FIG. 6 illustrates the positioning of a writing surface 30 of fold-down desk 16 (or comparable work surface) in relationship to a wheelchair 21, providing the proper relative height and depth thereof. For instance the depth of the writing surface 30 may be about 24 inches, and may be located 31 inches off the ground.
A nursing home utilizing the features according to the present invention may be a conventional nursing home with permanent interior and exterior walls, the panels 12, etcetera subdividing rooms defined by interior permanent walls and/or redefining room interiors. Additionally, however, the present invention allows the construction of nursing homes without any permanent interior walls, essentially all interior walls (at least in nursing spaces) being provided by the wall panels 12, 14 etcetera.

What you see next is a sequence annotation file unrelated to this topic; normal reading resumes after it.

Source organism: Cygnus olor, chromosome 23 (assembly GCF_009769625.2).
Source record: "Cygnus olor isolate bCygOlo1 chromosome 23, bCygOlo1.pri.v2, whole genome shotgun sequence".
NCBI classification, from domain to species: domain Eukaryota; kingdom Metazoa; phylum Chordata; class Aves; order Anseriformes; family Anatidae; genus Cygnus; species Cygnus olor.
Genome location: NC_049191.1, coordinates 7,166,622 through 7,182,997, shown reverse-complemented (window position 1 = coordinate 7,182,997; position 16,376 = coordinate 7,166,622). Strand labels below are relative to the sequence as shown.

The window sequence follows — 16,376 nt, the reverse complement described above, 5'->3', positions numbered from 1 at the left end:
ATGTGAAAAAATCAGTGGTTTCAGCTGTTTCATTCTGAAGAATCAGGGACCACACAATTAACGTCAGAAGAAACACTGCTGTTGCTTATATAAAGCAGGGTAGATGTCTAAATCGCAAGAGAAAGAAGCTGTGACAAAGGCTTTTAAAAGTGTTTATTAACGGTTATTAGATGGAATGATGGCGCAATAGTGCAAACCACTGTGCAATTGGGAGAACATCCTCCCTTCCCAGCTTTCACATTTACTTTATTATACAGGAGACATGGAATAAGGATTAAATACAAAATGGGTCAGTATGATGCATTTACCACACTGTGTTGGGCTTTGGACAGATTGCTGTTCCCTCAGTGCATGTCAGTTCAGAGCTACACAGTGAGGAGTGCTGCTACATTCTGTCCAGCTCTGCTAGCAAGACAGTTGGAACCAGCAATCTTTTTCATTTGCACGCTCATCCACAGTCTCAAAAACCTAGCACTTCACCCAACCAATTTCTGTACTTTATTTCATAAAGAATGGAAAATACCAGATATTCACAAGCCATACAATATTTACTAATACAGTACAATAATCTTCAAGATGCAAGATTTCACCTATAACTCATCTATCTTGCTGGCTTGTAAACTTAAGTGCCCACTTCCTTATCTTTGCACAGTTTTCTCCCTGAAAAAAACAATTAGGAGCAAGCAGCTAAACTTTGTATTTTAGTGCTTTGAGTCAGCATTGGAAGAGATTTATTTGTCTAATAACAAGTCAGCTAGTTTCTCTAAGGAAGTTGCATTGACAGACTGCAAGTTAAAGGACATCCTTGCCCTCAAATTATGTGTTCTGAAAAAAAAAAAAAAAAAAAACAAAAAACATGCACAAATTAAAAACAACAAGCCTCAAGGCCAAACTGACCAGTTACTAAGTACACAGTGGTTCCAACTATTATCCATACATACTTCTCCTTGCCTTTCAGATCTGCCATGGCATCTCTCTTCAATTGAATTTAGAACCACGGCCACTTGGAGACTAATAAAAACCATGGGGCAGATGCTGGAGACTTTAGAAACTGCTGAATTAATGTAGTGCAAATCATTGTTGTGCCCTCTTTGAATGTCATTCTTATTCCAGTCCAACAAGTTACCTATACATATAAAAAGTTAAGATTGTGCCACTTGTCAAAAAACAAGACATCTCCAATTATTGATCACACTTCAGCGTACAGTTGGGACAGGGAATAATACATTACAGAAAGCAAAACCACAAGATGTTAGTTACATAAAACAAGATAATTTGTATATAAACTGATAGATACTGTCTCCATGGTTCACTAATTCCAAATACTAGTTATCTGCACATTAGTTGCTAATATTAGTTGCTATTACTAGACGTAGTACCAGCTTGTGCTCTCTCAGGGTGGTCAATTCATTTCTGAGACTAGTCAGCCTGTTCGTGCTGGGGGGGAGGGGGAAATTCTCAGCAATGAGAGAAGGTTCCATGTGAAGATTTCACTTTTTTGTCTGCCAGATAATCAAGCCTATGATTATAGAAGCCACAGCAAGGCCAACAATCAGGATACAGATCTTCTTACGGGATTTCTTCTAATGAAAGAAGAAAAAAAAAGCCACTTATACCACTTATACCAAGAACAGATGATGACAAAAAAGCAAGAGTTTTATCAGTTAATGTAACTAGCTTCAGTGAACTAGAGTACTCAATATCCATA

As previously mentioned, the panels 12 are comparable to conventional panels for subdividing work areas, such as the J. G. Furniture UPS panels. The panels 12 may be upholstered, or they may be vinyl covered for easy cleaning and may be treated chemically to eliminate bacterial odors. The panels will be of sufficient height to conveniently support all of the excessory structures (e.g. bulletin board 18, a mirror 32--see FIG. 1--, etcetera), and preferably have a height greater than about 5 feet (e.g. 62 inches). The panels may be provided in a variety of widths to accommodate normal spacing requirements. For instance, the panels on either side of the bed assembly 10 may have a width of 36 inches, corresponding to the desired spacing to accommodate nonambulatory residents for transferring to and from the bed assembly 10. The panels can be easily interchanged to allow for a variety of room configurations, and the accessory structures are conveniently hung to the panels utilizing conventional hangers (e.g. see hangers 33, 34 in FIG. 1). Of the components illustrated in the drawings, preferably only the dresser 15 is not hung from the wall panels with hangers 33, 34. The dresser 15 is rather securely structurally attached to a panel 12, and preferably is designed to support a weight up to 250 pounds.